Dagenham Co-operative Film Society

Egbert Smart’s roles in the local community included those of librarian, borough photographer, and film society secretary.  As part of the HLF funded Our Everyday Futures project we have not only digitised the rest of his 16500 strong collection of photographic negatives but have also digitised four films produced by the Dagenham Co-operative Film Society.

members of the Dagenham Co-operative Film Society

The Dagenham Co-operative Film Society aimed to screen a range of films from past and present and from around the world to local film enthusiasts as well as host lectures by well-known personalities, and organise its own film-making sessions.  The inaugural meeting was held on 9th January 1947 at Becontree Library when two films were screened: from 1943 the British film This Is Colour and from 1919 the German film The Cabinet of Dr Cagliari.  In 1964 they changed their name to the Fanshawe Film Society after they based themselves at Fanshawe Hall.

Front page of Dagenham Film Society leaflet Fanshawe Hall First page of Dagenham Film Society leaflet

The programmes of the films that were to be shown for each year show that the Society’s tastes were nothing if not eclectic.  They screened films from Japan, USSR, USA, and all across Europe, some from as early as 1916 as well as new releases, films from famous directors including Ingmar Bergman, Akira Kurosawa, and Sergei Eisenstein, and also their own productions and those of other local film societies.

programme of film screenings

The Seeds of Time was the Society’s first production which was shot between 17th August 1947 and 21st November 1948 at a cost of £32. Egbert Smart directed this film and described its aim as “immortalizing the spirit of the young people of Dagenham”.  The film featured a range of local groups and individuals including the Becontree Wheelers and the dance teacher Madame Olga who arranged the ballet scene featured in the film.  Madame Olga’s dance studio was based in Dagenham Village and was remembered fondly by two of our volunteers, Katie and Rosemary, who recently took part in the heritage walk of Dagenham Village inspired by Egbert’s photos.

The four films recently digitised as part of the Our Everyday Futures project are PlaytimeOur YearHelp Yourself to Health, and Time to Play.  However, many more films were produced by members of the society copies of which do not survive as far as we’re aware; their titles include The LearnerPiccadilly Circus, and Rookery Farm Festival.  The Browning Cup was a competition run every year by the society for the best film produced by any amateur team in the Borough of Dagenham.  The competition was often themed and in 1959 the theme was ‘Daylight Robbery’ and on this occasion Mr Charles Blake and Manor School were the winners.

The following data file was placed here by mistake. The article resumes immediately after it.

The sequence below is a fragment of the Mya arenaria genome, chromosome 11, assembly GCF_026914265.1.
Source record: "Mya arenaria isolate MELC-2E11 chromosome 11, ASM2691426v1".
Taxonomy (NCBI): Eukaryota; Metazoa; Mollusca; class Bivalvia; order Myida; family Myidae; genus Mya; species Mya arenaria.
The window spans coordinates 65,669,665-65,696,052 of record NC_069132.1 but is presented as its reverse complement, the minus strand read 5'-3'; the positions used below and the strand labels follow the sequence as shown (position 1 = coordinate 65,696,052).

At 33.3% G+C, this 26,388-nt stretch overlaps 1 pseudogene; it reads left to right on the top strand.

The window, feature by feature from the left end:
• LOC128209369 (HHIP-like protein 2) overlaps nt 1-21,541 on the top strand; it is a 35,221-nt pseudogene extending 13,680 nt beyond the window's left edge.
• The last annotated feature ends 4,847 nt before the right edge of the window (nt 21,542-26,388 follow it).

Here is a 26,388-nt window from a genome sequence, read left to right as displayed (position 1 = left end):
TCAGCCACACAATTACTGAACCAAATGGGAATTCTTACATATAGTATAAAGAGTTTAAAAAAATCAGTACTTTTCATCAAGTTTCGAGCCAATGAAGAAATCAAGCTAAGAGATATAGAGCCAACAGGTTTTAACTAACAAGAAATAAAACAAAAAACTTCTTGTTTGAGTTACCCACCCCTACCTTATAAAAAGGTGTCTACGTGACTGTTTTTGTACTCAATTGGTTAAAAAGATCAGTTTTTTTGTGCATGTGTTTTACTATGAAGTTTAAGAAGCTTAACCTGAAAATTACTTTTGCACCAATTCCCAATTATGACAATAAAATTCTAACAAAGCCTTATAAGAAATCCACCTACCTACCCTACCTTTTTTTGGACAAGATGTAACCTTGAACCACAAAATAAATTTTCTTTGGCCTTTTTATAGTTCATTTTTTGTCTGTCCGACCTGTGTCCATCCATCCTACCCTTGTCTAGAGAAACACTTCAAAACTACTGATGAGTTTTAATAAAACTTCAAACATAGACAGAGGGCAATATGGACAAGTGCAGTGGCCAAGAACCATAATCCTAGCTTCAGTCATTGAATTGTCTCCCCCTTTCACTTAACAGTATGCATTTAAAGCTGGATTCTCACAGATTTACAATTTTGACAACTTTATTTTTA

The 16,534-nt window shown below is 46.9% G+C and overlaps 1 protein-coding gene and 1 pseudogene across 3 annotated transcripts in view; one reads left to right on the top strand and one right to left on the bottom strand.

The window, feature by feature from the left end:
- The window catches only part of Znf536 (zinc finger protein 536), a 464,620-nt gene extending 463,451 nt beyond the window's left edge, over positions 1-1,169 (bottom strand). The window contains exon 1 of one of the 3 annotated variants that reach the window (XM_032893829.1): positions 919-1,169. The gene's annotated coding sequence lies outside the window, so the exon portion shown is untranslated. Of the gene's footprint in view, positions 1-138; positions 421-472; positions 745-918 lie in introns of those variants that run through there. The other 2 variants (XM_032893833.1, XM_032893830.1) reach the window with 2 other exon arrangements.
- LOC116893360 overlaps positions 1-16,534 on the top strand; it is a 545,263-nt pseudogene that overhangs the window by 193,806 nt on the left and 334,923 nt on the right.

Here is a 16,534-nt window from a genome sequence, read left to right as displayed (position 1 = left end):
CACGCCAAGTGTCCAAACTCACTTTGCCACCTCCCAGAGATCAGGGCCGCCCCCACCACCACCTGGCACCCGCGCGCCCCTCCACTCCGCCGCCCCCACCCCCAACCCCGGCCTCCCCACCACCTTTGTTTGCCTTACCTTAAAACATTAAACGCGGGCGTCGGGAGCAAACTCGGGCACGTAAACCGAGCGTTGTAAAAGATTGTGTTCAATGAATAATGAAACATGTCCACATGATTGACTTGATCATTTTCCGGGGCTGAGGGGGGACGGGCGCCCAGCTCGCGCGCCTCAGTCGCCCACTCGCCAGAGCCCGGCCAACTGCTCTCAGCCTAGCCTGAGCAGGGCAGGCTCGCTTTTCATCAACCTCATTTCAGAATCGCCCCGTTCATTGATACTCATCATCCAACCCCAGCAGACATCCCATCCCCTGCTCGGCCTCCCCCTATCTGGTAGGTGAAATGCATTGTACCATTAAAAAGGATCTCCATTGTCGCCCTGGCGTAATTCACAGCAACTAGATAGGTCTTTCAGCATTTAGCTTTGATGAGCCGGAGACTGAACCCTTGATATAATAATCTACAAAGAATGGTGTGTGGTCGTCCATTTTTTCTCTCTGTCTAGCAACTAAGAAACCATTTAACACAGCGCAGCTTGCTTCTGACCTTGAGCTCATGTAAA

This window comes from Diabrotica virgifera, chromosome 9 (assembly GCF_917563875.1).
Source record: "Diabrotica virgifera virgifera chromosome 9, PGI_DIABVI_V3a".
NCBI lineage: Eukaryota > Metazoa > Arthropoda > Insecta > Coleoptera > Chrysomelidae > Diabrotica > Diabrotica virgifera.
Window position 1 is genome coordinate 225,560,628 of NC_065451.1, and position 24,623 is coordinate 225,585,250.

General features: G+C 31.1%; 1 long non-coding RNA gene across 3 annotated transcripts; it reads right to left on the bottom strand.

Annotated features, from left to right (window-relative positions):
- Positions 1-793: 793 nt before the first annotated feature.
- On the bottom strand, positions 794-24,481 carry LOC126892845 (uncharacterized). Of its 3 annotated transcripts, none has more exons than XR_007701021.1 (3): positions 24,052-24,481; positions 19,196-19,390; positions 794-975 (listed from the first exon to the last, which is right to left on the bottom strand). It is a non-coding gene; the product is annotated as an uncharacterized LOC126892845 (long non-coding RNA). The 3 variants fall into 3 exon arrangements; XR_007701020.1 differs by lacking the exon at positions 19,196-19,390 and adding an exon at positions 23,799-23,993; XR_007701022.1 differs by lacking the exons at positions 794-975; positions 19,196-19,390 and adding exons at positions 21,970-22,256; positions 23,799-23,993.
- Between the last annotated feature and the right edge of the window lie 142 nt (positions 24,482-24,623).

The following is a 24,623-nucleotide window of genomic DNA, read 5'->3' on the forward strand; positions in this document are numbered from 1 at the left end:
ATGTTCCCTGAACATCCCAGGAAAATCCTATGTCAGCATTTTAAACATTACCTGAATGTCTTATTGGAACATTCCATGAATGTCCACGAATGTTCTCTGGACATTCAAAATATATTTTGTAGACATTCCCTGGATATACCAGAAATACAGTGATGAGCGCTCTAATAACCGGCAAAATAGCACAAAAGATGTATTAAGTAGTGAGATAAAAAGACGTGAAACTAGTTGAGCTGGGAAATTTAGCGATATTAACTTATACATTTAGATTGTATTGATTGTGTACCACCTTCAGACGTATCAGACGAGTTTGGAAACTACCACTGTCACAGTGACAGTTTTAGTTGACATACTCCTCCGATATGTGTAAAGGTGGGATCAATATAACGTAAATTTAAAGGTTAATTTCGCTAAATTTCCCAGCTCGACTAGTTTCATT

two members of the Dagenham Film Society at the town show Film society members operating a film projector

In addition to Egbert Smart as secretary the Society’s other committee members included Alderman Fred Brown as president and George Allen as chairman.  George Allen can be seen second from the left on the photo above right.  The Society maintained a strong membership throughout its existence and one of its more active film-makers, Nat Crosby can be seen in the picture above left talking to another member, Miss Phillips.

2 thoughts on “Dagenham Co-operative Film Society

  1. I really enjoyed reading this online exhibition on the Dagenham Film Cooperative. It really was a visionary establishment, supported by the Dagenham Library service and its mission to provide cultural activity for residents in the post-WW2 period. It amazes me in what they achieved from a small educational film club to film production on behalf of the local council to building a CinemaScope cinema at Fanshawe Hall (probably the last swan-song of the great chief librarian John O’Leary).
    As far as I remember the ‘missing’ film Rookery Farm festival is in the Borough archives, as I’m pretty sure I have watched it when I worked there several years ago. I also remember there being off cuts of Piccadilly Circus but not the full film. Nat Crosby became a professional cinematographer and you can see his work listed on IMDb. I also remember purchasing a biography on him which should be in the reference local studies library at Valence House.

    1. Thanks Tahlia, glad you enjoyed it. I agree, the Film Cooperative sounds like it was a fantastic organisation.
      Will have to have a read about Nat Crosby too, sounds like an interesting man.

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